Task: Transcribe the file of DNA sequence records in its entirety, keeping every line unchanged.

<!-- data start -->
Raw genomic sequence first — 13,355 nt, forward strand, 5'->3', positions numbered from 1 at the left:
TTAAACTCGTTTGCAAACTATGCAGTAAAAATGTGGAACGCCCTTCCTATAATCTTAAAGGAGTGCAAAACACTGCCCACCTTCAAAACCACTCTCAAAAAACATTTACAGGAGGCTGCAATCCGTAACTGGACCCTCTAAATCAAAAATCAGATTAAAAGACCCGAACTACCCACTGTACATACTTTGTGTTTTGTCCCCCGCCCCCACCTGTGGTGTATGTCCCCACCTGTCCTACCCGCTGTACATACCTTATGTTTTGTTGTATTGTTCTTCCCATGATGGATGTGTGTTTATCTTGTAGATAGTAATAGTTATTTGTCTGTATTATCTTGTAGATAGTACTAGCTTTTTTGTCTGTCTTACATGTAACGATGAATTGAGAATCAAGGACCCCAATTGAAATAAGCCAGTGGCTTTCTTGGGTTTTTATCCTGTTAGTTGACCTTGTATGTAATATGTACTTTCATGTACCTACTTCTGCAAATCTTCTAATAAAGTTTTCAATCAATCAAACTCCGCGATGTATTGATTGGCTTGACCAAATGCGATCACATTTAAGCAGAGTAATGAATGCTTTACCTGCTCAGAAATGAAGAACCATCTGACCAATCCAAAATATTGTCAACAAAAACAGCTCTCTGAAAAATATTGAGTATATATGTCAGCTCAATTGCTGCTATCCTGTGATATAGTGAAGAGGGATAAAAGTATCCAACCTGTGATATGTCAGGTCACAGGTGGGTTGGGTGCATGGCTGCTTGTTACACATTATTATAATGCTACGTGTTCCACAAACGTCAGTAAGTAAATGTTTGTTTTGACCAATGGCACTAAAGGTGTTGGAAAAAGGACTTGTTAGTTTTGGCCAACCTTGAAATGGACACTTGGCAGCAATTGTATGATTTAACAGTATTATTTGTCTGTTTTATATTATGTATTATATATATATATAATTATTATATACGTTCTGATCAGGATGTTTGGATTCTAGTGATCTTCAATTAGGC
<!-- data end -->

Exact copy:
Raw genomic sequence first — 13,355 nt, forward strand, 5'->3', positions numbered from 1 at the left:
TTAAACTCGTTTGCAAACTATGCAGTAAAAATGTGGAACGCCCTTCCTATAATCTTAAAGGAGTGCAAAACACTGCCCACCTTCAAAACCACTCTCAAAAAACATTTACAGGAGGCTGCAATCCGTAACTGGACCCTCTAAATCAAAAATCAGATTAAAAGACCCGAACTACCCACTGTACATACTTTGTGTTTTGTCCCCCGCCCCCACCTGTGGTGTATGTCCCCACCTGTCCTACCCGCTGTACATACCTTATGTTTTGTTGTATTGTTCTTCCCATGATGGATGTGTGTTTATCTTGTAGATAGTAATAGTTATTTGTCTGTATTATCTTGTAGATAGTACTAGCTTTTTTGTCTGTCTTACATGTAACGATGAATTGAGAATCAAGGACCCCAATTGAAATAAGCCAGTGGCTTTCTTGGGTTTTTATCCTGTTAGTTGACCTTGTATGTAATATGTACTTTCATGTACCTACTTCTGCAAATCTTCTAATAAAGTTTTCAATCAATCAAACTCCGCGATGTATTGATTGGCTTGACCAAATGCGATCACATTTAAGCAGAGTAATGAATGCTTTACCTGCTCAGAAATGAAGAACCATCTGACCAATCCAAAATATTGTCAACAAAAACAGCTCTCTGAAAAATATTGAGTATATATGTCAGCTCAATTGCTGCTATCCTGTGATATAGTGAAGAGGGATAAAAGTATCCAACCTGTGATATGTCAGGTCACAGGTGGGTTGGGTGCATGGCTGCTTGTTACACATTATTATAATGCTACGTGTTCCACAAACGTCAGTAAGTAAATGTTTGTTTTGACCAATGGCACTAAAGGTGTTGGAAAAAGGACTTGTTAGTTTTGGCCAACCTTGAAATGGACACTTGGCAGCAATTGTATGATTTAACAGTATTATTTGTCTGTTTTATATTATGTATTATATATATATATAATTATTATATACGTTCTGATCAGGATGTTTGGATTCTAGTGATCTTCAATTAGGC